For more information on how to become a foster parent, contact Youth Villages at 423-954-8843.
Family tumult and financial stresses during and after the holiday season force more children into state custody each year, and officials with Youth Villages in Chattanooga say there aren't enough families stepping up to be foster parents.
In the summer, the nonprofit's training class included 12 to 15 interested families, but there has been minimal interest in an upcoming training class on Jan. 7, said Kristin Stucker, a foster parent recruiter with Youth Villages. Right now, only three people are signed up, she said.
"During the holidays, [we] slow down because people are so busy," she said. "We are trying to get that awareness back up."
Hamilton County has 400 children in the foster care system, and there are 7,500 in need of foster care or adoption statewide, Stucker said. Typically the children have suffered abuse, neglect or abandonment with their families and seek a stable, secure home life, officials said.
"We need homes for teenage children and large sibling groups," said Stucker. "We need someone that can take them in and show them that they, too, are children."
Families who go through training and the approval process for a foster child receive a monthly stipend to offset costs and, if they want to keep the children permanently, they get the first right to adopt and the adoption is free. Foster parents can be single or married but they must be more than 25 years old and living in Hamilton County.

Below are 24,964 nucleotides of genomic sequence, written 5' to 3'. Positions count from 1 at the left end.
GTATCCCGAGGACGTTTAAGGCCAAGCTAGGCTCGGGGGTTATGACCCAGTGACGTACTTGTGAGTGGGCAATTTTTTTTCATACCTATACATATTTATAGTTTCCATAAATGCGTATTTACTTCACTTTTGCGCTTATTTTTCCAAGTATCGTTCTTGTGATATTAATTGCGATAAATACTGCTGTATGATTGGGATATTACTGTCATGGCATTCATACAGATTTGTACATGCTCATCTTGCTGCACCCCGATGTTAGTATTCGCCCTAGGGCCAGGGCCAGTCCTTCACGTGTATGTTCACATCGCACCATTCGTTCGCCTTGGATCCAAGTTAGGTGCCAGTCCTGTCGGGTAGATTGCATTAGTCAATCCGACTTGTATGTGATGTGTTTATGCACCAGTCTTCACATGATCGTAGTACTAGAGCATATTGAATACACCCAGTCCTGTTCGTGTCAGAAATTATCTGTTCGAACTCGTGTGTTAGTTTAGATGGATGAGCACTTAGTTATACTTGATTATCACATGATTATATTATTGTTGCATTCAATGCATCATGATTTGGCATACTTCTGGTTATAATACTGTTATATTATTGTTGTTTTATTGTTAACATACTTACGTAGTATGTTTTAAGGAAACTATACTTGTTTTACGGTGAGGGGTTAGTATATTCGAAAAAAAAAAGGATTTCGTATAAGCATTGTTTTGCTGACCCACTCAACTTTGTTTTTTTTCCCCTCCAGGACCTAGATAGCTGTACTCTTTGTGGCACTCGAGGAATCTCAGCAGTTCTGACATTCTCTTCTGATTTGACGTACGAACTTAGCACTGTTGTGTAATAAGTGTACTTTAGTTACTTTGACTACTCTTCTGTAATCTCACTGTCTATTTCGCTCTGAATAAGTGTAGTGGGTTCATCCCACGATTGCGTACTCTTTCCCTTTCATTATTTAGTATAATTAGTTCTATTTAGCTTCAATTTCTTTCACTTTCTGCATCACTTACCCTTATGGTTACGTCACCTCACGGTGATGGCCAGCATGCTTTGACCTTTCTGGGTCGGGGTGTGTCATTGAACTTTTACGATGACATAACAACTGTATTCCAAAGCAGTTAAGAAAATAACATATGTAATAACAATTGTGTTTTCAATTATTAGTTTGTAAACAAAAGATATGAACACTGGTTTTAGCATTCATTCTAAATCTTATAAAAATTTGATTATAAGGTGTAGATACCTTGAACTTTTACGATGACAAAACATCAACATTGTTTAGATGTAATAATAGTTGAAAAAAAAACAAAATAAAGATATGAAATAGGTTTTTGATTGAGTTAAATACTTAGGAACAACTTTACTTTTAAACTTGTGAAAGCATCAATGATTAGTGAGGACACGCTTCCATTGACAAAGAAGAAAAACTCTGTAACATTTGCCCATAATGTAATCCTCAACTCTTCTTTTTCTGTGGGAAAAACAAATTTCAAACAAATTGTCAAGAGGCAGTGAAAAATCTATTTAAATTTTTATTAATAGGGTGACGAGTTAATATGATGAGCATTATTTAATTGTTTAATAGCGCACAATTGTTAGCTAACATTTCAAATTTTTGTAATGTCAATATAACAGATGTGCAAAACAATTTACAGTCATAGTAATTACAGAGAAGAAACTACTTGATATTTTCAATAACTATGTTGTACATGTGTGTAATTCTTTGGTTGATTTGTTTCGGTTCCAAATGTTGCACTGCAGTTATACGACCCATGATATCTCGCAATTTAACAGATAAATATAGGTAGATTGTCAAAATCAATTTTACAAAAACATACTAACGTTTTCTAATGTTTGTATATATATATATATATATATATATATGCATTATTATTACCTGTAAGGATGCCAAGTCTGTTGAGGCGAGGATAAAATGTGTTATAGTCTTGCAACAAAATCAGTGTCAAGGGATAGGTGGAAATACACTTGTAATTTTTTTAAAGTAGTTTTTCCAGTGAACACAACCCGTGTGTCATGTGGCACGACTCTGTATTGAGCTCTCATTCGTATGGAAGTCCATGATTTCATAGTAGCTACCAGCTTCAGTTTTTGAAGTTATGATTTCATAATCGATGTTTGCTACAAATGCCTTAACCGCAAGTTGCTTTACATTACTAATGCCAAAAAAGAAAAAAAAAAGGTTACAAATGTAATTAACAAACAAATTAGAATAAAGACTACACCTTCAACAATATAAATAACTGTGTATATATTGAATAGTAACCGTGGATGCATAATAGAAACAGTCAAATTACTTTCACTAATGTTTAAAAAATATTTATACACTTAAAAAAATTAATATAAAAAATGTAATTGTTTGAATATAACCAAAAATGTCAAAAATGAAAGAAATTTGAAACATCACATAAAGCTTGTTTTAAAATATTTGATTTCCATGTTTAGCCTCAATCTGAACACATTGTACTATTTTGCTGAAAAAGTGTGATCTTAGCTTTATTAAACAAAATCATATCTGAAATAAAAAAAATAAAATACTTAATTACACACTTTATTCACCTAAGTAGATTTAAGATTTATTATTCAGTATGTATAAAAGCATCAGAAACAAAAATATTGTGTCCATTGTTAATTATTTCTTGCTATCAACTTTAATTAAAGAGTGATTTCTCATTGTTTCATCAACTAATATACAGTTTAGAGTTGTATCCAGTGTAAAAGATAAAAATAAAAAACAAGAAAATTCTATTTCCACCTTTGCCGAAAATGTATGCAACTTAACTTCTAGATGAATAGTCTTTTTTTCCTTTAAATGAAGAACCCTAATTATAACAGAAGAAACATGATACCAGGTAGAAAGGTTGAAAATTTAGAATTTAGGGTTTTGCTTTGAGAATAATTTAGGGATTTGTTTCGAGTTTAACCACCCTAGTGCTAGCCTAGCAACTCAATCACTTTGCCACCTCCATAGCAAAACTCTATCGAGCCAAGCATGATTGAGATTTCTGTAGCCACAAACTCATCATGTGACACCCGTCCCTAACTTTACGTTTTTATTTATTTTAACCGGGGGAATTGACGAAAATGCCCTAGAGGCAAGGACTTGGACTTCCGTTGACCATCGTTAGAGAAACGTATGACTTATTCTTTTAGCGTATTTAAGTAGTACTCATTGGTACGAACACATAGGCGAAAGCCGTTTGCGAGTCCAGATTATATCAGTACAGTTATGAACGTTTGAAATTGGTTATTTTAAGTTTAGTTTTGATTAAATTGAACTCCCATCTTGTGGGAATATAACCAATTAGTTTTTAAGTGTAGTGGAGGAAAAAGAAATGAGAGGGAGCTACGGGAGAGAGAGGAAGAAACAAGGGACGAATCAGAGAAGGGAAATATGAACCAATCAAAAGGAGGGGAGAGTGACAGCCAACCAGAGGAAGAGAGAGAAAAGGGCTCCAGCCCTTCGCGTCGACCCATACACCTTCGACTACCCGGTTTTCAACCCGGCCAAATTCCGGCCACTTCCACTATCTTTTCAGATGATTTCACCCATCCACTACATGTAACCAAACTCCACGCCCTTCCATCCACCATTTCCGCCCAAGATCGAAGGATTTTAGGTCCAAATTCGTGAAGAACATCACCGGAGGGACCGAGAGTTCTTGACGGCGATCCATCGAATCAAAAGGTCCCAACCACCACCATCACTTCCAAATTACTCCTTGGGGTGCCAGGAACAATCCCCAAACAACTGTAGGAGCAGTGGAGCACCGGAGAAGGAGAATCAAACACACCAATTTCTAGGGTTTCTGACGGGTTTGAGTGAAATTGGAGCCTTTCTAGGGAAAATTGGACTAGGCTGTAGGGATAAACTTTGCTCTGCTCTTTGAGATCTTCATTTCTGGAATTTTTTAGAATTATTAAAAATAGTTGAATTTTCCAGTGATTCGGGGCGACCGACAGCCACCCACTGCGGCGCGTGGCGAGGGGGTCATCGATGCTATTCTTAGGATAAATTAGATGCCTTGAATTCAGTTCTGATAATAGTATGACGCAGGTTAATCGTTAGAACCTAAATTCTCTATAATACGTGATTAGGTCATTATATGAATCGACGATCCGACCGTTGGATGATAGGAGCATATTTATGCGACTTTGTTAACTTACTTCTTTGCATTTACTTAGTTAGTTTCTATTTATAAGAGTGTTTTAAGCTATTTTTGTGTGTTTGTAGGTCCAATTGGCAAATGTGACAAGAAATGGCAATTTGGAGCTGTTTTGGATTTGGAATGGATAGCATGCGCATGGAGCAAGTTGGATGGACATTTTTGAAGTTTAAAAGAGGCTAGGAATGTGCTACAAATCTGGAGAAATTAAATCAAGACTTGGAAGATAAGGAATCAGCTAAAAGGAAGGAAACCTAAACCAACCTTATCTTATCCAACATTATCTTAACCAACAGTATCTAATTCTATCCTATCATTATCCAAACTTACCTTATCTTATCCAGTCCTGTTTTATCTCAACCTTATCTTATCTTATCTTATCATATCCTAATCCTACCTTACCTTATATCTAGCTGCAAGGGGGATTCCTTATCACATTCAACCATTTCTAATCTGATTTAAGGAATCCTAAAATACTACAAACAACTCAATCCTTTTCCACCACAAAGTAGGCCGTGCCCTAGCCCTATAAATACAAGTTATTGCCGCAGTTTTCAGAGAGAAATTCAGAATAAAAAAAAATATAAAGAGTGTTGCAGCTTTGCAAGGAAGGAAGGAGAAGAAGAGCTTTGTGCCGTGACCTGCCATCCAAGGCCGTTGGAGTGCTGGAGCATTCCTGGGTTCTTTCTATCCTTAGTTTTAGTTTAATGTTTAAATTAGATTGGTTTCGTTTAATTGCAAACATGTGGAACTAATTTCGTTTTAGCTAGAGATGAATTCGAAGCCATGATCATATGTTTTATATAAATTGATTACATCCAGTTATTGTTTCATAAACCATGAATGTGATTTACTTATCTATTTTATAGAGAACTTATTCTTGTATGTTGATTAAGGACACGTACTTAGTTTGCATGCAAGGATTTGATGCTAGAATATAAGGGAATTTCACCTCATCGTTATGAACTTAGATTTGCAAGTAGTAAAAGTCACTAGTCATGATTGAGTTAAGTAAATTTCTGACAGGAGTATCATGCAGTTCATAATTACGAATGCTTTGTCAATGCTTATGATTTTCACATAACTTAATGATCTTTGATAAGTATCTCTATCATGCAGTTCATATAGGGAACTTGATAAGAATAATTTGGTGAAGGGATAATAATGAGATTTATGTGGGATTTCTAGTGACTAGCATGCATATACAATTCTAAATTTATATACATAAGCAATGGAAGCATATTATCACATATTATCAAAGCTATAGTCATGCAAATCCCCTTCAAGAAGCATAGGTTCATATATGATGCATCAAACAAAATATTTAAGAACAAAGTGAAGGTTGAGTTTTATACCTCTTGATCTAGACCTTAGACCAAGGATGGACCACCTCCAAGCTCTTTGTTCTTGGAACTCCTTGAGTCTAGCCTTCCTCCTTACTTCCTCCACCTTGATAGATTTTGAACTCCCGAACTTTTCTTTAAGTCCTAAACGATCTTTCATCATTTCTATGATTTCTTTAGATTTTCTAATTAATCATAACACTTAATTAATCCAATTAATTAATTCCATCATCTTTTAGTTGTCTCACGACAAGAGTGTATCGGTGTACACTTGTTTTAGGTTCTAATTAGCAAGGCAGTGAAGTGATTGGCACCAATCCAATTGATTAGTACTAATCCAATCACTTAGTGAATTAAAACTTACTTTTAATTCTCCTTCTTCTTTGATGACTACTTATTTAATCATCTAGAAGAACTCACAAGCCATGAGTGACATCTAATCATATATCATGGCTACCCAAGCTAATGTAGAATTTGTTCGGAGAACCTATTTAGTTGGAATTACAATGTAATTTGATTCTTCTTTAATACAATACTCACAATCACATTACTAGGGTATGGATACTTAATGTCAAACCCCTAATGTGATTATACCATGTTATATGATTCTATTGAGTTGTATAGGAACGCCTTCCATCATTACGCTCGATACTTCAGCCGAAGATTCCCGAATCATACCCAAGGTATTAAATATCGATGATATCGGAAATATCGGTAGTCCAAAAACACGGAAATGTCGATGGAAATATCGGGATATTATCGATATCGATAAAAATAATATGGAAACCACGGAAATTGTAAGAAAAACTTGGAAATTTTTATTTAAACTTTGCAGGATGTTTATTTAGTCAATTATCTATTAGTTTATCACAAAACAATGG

Christina and Michael McCoy had been together for seven years with no children when they signed up to become foster parents in 2009, not long after they got married.
"We have always wanted kids in our life, and it just hadn't happened naturally," said Christina, 31.
Ethan was 12 when he came to their home. They didn't talk about what the boy had gone through, and she wanted him to feel at home and find comfort in the family's consistency at first.
Eventually, she hoped she could get him back with original family, but it didn't work out. His father passed away, and his mother lost the rights to him and his brothers.
Then, she said, she realized she couldn't part with him. They adopted Ethan in March 2010 and his little brother Levi, 2, in February 2011. Now, she said, it feels as if the children have always been there with them.
"You have to be open-minded," she said. "You have to be patient. They will bring a new perspective on things. If you have the space and the love and you have that desire to share your home ... this is a fantastic way to do it."